WTO Flirts with Crisis as Trading Powers Refuse to Compromise

Manila Bulletin, July 3, 2006 | Go to article overview

WTO Flirts with Crisis as Trading Powers Refuse to Compromise


Byline: JONATHAN FOWLER

GENEVA, July 2 (AFP) -- Trading powers were flirting with a crisis Saturday after tough negotiations at the WTO on a crucial step in global trade talks lurched into the weekend without any side willing to give way.

India's Minister of Commerce, Kamal Nath, admitted late in the night that he was ready to fly home Saturday after the G6 group of influential trading powers failed to make progress at World Trade Organization headquarters in Geneva.

"There will be no more G6 meeting," said Nath, a key player in the talks, effectively ruling out more immediate bids to bridge the gaps between the 149 nations over agricultural trade and industrial goods.

"We must recognize that we have not been able to move, that there remain major gaps and that there is crisis," he added.

A compromise among the G6 members is regarded as the key to resolving the near five-year-old deadlock, because their diverse economic interests are at the heart of disputes in the talks on cutting down barriers to trade by the end of the year.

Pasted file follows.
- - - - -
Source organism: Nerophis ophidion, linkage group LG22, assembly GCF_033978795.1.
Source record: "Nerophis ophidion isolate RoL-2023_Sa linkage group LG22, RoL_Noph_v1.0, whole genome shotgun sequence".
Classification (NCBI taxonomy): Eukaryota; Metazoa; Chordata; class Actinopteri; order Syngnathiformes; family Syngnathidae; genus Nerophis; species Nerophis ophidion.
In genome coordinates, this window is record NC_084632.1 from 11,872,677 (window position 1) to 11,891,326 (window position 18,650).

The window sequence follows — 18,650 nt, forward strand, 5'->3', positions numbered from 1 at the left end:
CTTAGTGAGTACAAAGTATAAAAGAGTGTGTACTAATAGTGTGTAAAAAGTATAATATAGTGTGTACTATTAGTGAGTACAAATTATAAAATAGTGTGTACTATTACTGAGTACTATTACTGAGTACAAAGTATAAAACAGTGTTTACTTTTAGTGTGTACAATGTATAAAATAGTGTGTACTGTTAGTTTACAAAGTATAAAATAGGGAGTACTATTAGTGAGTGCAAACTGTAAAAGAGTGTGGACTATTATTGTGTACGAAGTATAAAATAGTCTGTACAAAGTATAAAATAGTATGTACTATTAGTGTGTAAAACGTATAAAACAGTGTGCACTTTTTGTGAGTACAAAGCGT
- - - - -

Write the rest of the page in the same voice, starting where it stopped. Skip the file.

"The green room will decide what the process will be" after the failure, said Nath, referring to an informal gathering on Saturday of 30 representatives of delegations from the 149 WTO members.

WTO chief Pascal Lamy held a strong of closed door meeting with top national officials Friday to try to coax them individually to give ground as developing and rich countries accused each other of trying to hijack the elusive Doha Round of multilateral trade talks.

Lamy had earlier issued a stern warning, saying governments could no longer afford to duck a deal after missing a host of deadlines in recent years.

"If things don't turn around radically in the next hours, we will quite frankly be facing a crisis," he said.

United States Trade Representative Susan Schwab said on Saturday that the WTO's Doha round was at an impasse, although not dead, after two days of ministerial talks failed to produce a breakthrough. "We have clearly reached something of an impasse here. But does that mean the round is dead? No. We have no intention of giving up hope," she told a news conference

Brazilian Foreign Minister Celso Amorim gave a gloomy assessment of the chances of reaching a deal this weekend on the mathematics for cutting subsidies and tariffs. …

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